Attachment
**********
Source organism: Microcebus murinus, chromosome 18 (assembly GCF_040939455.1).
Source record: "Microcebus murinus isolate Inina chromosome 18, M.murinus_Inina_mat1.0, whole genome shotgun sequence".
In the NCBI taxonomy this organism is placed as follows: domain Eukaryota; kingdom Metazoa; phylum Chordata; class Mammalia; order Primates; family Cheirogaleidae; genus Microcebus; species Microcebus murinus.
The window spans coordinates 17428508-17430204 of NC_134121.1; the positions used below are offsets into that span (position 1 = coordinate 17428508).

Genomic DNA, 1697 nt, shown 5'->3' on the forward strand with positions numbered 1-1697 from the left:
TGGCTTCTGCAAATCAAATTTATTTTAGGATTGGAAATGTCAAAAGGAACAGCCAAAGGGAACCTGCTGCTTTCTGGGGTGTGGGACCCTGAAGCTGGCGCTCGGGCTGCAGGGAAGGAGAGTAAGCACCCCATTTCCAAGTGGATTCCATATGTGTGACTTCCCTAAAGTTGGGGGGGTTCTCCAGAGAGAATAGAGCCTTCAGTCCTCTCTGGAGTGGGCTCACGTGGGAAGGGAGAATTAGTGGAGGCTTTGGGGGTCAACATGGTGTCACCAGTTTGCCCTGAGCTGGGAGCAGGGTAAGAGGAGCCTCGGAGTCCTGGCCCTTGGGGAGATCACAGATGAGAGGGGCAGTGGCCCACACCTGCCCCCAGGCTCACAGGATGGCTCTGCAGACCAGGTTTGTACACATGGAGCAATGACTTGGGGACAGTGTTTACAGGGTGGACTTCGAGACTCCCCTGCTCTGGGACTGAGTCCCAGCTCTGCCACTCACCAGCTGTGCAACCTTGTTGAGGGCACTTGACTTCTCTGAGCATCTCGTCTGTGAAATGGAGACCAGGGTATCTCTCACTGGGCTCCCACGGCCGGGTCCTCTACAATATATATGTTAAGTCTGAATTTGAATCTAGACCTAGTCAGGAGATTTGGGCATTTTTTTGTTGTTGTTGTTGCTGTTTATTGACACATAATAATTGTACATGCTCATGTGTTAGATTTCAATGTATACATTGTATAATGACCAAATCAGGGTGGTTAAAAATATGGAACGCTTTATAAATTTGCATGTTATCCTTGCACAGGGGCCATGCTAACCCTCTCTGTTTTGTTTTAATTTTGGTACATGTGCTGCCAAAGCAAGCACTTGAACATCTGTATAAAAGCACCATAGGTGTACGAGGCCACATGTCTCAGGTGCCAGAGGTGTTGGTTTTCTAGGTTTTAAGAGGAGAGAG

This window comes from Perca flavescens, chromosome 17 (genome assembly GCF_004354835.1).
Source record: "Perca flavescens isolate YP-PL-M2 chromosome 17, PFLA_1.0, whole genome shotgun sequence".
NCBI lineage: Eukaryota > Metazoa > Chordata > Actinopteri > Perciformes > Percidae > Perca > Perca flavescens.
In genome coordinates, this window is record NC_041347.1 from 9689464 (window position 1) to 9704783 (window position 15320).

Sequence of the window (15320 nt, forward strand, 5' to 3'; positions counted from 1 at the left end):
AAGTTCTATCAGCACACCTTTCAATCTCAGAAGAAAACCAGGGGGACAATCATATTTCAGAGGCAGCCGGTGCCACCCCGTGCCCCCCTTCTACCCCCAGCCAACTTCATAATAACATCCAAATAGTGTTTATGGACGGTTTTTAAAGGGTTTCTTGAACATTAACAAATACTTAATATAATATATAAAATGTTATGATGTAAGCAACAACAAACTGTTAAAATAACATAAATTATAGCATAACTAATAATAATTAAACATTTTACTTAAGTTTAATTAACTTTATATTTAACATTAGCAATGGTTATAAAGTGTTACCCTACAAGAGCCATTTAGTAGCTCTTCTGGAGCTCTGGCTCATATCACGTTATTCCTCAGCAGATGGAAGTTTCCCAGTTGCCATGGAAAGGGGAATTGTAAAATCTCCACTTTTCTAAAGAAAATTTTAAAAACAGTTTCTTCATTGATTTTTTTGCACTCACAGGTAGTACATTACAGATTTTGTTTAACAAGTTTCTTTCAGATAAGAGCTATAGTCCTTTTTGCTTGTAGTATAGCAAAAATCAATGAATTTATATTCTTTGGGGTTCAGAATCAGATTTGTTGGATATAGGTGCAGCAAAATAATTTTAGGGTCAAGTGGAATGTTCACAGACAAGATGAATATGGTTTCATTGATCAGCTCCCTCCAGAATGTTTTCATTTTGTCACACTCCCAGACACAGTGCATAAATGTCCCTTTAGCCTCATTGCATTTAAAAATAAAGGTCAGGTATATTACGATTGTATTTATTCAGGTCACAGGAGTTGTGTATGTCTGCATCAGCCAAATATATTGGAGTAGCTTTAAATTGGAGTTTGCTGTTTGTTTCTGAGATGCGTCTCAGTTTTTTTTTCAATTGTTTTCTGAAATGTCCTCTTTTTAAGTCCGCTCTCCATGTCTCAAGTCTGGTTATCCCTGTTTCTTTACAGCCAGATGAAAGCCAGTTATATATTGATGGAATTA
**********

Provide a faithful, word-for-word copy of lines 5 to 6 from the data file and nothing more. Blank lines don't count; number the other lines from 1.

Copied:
Genomic DNA, 1697 nt, shown 5'->3' on the forward strand with positions numbered 1-1697 from the left:
TGGCTTCTGCAAATCAAATTTATTTTAGGATTGGAAATGTCAAAAGGAACAGCCAAAGGGAACCTGCTGCTTTCTGGGGTGTGGGACCCTGAAGCTGGCGCTCGGGCTGCAGGGAAGGAGAGTAAGCACCCCATTTCCAAGTGGATTCCATATGTGTGACTTCCCTAAAGTTGGGGGGGTTCTCCAGAGAGAATAGAGCCTTCAGTCCTCTCTGGAGTGGGCTCACGTGGGAAGGGAGAATTAGTGGAGGCTTTGGGGGTCAACATGGTGTCACCAGTTTGCCCTGAGCTGGGAGCAGGGTAAGAGGAGCCTCGGAGTCCTGGCCCTTGGGGAGATCACAGATGAGAGGGGCAGTGGCCCACACCTGCCCCCAGGCTCACAGGATGGCTCTGCAGACCAGGTTTGTACACATGGAGCAATGACTTGGGGACAGTGTTTACAGGGTGGACTTCGAGACTCCCCTGCTCTGGGACTGAGTCCCAGCTCTGCCACTCACCAGCTGTGCAACCTTGTTGAGGGCACTTGACTTCTCTGAGCATCTCGTCTGTGAAATGGAGACCAGGGTATCTCTCACTGGGCTCCCACGGCCGGGTCCTCTACAATATATATGTTAAGTCTGAATTTGAATCTAGACCTAGTCAGGAGATTTGGGCATTTTTTTGTTGTTGTTGTTGCTGTTTATTGACACATAATAATTGTACATGCTCATGTGTTAGATTTCAATGTATACATTGTATAATGACCAAATCAGGGTGGTTAAAAATATGGAACGCTTTATAAATTTGCATGTTATCCTTGCACAGGGGCCATGCTAACCCTCTCTGTTTTGTTTTAATTTTGGTACATGTGCTGCCAAAGCAAGCACTTGAACATCTGTATAAAAGCACCATAGGTGTACGAGGCCACATGTCTCAGGTGCCAGAGGTGTTGGTTTTCTAGGTTTTAAGAGGAGAGAG